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Heteranthera z. aka "Stargrass"
This plant grows both horizontally and vertically, but I'll bet there's more
light in your newer tank, right? More light seems to encourage the typical
horizontal or substrate spread, IME. H. zosterifolia can make a nice looking
plant grouping, but like many hedges outside, it will tend to produce a shape
with a hollow, leafless center full of debris eventually. When pruned to
reveal this - it isn't a pretty picture and I haven't found a good solution
for this as yet.
Careful trimming to the closest node when shaping, along with the selective
use of complete, substrate level amputation here and there to thin clumps,
has produced the nicest looking groups for me. I had a really impressive
mountain of it once, but drastic, poorly thought out and executed pruning
while in a fit of creative stupidity one night put an end to it. Like most
men with a bad haircut, I ended up buzzing it.
Hetera z. often has long, white roots it sends down into the substrate as it
grows taller and these tend to anchor and further pull the plant into a more
horizontal growth pattern. Come to think of it, I've never seen this plant
growing straight up like Limno., Cabomba or even Hygro. Anyway, these roots
can be annoying.
"Stargrass" also has a tendency to get black tips, perhaps because it is a
tender plant and easily bruised or maybe because I keep Flagfish with mine.
There again this could be some chemical deficiency, as others have proposed -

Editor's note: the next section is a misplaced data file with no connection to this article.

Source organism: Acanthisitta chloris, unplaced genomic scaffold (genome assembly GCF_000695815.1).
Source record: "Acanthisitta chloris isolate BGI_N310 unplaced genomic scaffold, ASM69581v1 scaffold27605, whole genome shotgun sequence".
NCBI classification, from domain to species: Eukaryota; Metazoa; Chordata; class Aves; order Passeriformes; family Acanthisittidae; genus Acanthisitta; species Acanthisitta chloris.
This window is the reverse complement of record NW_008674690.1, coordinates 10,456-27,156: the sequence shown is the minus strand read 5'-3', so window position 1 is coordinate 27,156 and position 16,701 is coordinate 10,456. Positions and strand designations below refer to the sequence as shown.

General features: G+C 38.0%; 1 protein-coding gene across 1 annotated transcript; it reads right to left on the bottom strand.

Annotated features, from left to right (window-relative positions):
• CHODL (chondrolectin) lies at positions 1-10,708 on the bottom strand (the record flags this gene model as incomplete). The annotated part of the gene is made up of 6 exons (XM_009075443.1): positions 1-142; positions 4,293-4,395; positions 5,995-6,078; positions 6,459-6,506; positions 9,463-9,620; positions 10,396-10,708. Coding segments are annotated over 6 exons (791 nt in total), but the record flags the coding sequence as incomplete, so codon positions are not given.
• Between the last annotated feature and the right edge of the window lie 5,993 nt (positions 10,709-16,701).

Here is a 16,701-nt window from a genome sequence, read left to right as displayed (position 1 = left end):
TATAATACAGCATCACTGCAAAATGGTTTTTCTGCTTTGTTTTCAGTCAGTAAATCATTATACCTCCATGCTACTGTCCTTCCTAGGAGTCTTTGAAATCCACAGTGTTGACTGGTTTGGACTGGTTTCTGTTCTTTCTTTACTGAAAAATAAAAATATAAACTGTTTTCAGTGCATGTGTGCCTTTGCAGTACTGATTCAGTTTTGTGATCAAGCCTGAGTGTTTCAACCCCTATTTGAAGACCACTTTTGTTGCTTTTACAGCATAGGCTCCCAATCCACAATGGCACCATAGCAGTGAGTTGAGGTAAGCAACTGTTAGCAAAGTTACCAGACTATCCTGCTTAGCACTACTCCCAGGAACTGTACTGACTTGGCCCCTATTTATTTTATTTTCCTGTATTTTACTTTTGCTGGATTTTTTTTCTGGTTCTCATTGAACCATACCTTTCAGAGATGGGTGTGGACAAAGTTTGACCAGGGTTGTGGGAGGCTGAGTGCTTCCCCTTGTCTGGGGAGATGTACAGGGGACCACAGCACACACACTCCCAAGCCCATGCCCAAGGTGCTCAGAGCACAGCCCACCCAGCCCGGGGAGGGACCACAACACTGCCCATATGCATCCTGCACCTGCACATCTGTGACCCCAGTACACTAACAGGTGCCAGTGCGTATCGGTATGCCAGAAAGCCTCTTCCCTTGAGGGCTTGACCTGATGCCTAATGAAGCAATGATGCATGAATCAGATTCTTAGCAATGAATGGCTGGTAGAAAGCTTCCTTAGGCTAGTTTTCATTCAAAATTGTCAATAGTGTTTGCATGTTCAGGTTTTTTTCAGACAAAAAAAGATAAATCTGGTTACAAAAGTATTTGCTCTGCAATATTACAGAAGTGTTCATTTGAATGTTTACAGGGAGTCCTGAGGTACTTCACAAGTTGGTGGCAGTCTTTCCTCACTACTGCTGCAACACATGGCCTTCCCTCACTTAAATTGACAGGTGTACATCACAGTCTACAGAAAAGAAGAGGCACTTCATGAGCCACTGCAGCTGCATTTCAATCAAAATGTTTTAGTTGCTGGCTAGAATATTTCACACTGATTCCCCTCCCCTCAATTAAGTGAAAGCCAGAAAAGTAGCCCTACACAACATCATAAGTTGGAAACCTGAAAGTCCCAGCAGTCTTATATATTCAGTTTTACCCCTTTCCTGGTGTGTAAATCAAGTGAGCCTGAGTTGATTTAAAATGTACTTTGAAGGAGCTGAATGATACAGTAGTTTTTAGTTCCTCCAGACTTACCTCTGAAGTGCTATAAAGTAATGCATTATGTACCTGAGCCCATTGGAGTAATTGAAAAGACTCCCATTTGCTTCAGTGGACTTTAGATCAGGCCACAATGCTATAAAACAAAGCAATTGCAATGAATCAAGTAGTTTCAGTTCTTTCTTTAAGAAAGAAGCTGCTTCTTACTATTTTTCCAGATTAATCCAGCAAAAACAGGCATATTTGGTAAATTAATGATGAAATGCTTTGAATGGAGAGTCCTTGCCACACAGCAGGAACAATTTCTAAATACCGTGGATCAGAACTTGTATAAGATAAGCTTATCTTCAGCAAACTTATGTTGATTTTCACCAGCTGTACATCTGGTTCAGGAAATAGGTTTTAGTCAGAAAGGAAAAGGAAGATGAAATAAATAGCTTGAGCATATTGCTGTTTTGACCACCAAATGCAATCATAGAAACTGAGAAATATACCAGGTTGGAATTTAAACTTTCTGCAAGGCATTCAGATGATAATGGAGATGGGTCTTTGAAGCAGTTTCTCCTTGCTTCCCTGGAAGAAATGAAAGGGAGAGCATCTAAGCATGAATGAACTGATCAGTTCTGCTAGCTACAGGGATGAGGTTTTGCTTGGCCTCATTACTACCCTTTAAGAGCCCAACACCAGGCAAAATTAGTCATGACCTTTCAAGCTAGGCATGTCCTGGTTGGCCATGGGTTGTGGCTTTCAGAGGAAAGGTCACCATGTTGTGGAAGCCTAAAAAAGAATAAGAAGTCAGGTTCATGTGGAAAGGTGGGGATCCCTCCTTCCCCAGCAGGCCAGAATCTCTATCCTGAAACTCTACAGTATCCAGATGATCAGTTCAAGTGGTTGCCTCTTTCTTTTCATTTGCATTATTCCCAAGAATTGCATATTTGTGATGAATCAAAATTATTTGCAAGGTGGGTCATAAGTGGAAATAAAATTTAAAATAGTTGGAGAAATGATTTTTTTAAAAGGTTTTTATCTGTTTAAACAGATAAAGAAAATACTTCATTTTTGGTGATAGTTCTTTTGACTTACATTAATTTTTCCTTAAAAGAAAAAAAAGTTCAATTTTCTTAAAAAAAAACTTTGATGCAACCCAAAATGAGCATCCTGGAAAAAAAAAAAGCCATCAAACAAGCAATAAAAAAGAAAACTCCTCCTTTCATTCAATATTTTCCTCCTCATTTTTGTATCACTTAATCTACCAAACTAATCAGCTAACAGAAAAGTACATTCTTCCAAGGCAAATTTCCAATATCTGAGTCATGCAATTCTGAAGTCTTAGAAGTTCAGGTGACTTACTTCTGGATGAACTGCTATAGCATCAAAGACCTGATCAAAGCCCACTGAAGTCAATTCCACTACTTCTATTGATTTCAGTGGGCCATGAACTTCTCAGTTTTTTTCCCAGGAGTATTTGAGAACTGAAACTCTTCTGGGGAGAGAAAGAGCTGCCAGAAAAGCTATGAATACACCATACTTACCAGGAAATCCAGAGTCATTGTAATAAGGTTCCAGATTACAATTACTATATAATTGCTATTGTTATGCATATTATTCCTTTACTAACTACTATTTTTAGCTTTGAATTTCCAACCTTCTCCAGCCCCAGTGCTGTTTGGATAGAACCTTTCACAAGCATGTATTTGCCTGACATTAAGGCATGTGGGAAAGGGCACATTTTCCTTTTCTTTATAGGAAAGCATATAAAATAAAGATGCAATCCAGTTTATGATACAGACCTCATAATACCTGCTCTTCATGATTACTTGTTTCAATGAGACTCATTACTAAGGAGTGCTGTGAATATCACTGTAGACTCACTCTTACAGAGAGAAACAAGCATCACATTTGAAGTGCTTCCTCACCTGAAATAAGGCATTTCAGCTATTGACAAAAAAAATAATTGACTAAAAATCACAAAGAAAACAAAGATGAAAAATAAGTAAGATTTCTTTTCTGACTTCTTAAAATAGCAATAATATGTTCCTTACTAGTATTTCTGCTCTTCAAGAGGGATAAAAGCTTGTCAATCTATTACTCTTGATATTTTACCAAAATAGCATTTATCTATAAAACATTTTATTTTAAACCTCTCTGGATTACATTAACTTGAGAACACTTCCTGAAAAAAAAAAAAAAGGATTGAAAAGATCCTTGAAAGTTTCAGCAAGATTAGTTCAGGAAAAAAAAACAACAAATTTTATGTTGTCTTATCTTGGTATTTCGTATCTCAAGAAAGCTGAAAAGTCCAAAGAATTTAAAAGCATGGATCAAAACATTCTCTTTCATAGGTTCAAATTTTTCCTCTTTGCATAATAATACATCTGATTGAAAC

but I suspect a mechanical cause as mine look too much like tissue trauma
when examined under magnification.
Emerged, it will produce an abundance of pale violet flowers that scatter
seed everywhere. I have some outside and little Hetera z. sprouts spring up
everywhere - along with glosso, Hemianthus micranthemoides, Alternanthera and
Hygro. sp. to name a few.
I don't want to get all preachy or make anyone gag, but we probably all need
to be really careful with the plants we now have at least some measure of
control over - since I'll bet several of the newer, less widely known and
distributed species (like Eusteralis) could easily escape domestication and
become established in several areas of the country.
When that happens, we can be sure that restrictive legislation we have far
less control over, as in California, will be proposed - perhaps enacted, and
this will do none of us much good. I say this as much to myself as anyone,
for I am as guilty or innocent as the next person of cultivating these things.
I hate to even bring this up, since this is how rumors get started, but...